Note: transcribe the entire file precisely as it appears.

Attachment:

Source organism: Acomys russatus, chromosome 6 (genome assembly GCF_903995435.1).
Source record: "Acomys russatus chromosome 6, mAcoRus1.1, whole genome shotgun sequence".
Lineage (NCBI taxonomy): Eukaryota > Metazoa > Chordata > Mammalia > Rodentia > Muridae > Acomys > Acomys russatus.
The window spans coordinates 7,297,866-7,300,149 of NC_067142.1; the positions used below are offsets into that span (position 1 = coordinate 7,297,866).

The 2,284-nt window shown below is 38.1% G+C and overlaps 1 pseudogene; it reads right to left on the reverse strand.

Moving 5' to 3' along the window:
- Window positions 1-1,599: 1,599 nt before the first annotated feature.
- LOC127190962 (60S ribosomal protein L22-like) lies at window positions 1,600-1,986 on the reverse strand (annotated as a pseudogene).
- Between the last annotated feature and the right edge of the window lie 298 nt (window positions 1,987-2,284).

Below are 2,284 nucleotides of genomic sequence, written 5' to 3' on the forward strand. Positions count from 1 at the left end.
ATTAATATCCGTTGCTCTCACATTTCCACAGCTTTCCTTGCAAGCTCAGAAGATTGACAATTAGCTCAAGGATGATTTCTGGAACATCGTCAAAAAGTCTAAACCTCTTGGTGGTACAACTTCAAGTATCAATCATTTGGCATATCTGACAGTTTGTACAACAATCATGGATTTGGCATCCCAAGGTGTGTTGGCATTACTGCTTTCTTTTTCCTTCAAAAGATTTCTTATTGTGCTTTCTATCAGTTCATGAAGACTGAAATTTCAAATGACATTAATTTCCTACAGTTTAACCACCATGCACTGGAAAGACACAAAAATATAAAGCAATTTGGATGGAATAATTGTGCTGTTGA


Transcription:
Source organism: Acomys russatus, chromosome 6 (genome assembly GCF_903995435.1).
Source record: "Acomys russatus chromosome 6, mAcoRus1.1, whole genome shotgun sequence".
Lineage (NCBI taxonomy): Eukaryota > Metazoa > Chordata > Mammalia > Rodentia > Muridae > Acomys > Acomys russatus.
The window spans coordinates 7,297,866-7,300,149 of NC_067142.1; the positions used below are offsets into that span (position 1 = coordinate 7,297,866).

The 2,284-nt window shown below is 38.1% G+C and overlaps 1 pseudogene; it reads right to left on the reverse strand.

Moving 5' to 3' along the window:
- Window positions 1-1,599: 1,599 nt before the first annotated feature.
- LOC127190962 (60S ribosomal protein L22-like) lies at window positions 1,600-1,986 on the reverse strand (annotated as a pseudogene).
- Between the last annotated feature and the right edge of the window lie 298 nt (window positions 1,987-2,284).

Below are 2,284 nucleotides of genomic sequence, written 5' to 3' on the forward strand. Positions count from 1 at the left end.
ATTAATATCCGTTGCTCTCACATTTCCACAGCTTTCCTTGCAAGCTCAGAAGATTGACAATTAGCTCAAGGATGATTTCTGGAACATCGTCAAAAAGTCTAAACCTCTTGGTGGTACAACTTCAAGTATCAATCATTTGGCATATCTGACAGTTTGTACAACAATCATGGATTTGGCATCCCAAGGTGTGTTGGCATTACTGCTTTCTTTTTCCTTCAAAAGATTTCTTATTGTGCTTTCTATCAGTTCATGAAGACTGAAATTTCAAATGACATTAATTTCCTACAGTTTAACCACCATGCACTGGAAAGACACAAAAATATAAAGCAATTTGGATGGAATAATTGTGCTGTTGA